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Latest data: Military expenditures stabilize during 1999; variations persist in different regions

Author(s):
International Monetary Fund. External Relations Dept.
Published Date:
January 2000
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Worldwide military spending fell steadily in the 1990s as a share of world output. The latest IMF World Economic Outlook data for 131 countries show that these expenditures stabilized at approximately 2.1 percent of GDP in 1999 (see table, page 176). Other data sources confirm this trend. According to the International Institute for Strategic Studies (IISS), worldwide military spending leveled off at 2.5 percent of GDP in 1998. Stockholm International Peace Research Institute (SIPRI) data show a slight reduction in worldwide military spending to 2.1 percent of GDP in the same year. An important reason for differences in the estimates of worldwide military spending among different data sources is variations in data coverage.

Military spending patterns

As reported in previous reviews in the IMF Survey (June 7, 1999, page 186, and May 11,1998, page 149), important variations remain in military spending patterns across regions (see chart, this page). World Economic Outlook data show that military spending increased in 1999 as a share of both GDP and total government outlays in the industrial countries, Africa, and the Baltic countries, Russia, and the other countries of the former Soviet Union. The increase in military spending in Africa is confirmed by both SIPRI and IISS. According to IISS, military spending increased as a share of GDP in Asia and in the Middle East in 1998. Military spending remains the lowest among all regions in the Western Hemisphere, at 1.2 percent of the region’s GDP and 5.4 percent of total government spending.

In IMF-supported programs and policy dialogue with member countries, considerable emphasis is placed on how to reduce unproductive spending (for example, “white elephant” projects, generalized subsidies, transfers to loss-making public enterprises, among others). In a sample of 64 countries that have had IMF-supported programs for more than two years, military outlays stabilized at 1.7 percent of GDP in 1998—99, following a steady decline from over 2.0 percent of GDP in 1995. Defense outlays remain higher in countries with Poverty Reduction and Growth Facility (PRGF) arrangements than in other IMF-program countries, particularly as a share of total government spending. In these countries, military spending is also higher than the world average as a share of GDP. In heavily indebted poor countries, despite a lower-than-average share of spending in GDP, military outlays account for the highest share in total government spending among all regions, except the newly industrialized Asian economies and the Middle East.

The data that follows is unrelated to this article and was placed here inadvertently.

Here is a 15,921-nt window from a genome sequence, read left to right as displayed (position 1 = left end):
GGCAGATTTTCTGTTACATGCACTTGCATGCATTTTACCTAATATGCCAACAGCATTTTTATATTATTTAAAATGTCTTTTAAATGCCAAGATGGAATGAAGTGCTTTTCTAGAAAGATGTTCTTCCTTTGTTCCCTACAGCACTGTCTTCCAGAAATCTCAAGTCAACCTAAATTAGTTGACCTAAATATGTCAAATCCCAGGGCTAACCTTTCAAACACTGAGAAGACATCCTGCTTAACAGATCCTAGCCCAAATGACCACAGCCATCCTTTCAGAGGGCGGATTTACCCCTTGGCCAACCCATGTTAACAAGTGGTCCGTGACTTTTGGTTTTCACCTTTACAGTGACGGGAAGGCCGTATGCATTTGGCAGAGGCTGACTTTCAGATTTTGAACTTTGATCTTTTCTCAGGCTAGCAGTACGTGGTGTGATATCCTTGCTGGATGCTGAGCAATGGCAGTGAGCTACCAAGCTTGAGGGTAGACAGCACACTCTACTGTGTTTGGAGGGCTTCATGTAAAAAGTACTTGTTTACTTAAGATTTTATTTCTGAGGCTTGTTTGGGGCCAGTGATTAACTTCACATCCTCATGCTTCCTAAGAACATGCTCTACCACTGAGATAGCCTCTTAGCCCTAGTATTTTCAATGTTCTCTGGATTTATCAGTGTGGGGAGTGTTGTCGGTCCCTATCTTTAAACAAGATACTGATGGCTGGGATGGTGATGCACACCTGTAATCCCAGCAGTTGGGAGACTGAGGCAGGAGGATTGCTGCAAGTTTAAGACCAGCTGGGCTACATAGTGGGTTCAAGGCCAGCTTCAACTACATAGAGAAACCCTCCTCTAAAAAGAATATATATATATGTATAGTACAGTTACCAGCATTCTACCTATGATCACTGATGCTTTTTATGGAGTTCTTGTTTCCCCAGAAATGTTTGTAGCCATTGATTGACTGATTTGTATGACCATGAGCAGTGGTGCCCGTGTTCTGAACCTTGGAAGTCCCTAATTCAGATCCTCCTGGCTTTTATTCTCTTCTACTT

Armed conflicts

The increase in military spending in some regions may be attributed to the eruption of armed conflicts. Comprehensive definitions of such conflicts are difficult and not without limitations. For instance, SIPRI defines a major armed conflict “as a prolonged combat between the military forces of two or more governments, or of one government and at least one organized armed group, and incurring the battle-related deaths of at least 1,000 people during the entire conflict. A conflict location is the territory of a state.” Taking SIPRI’s definition, for the world as a whole, the number of conflicts fell to 26 in 1998, against 31 in 1990. Since 1996, the number of armed conflicts has stabilized or fallen in all regions with the exception of Africa, where it more than doubled. In 1998, Africa had the highest number of armed conflicts (11), followed by Asia (8) and the Middle East (4).

Military expenditures

(percent of GDP)

Note: Weighted by country GDP.

1 Includes Cyprus, Malta, and Turkey.

Data: IMF, World Economic Outlook

Arms imports have increased worldwide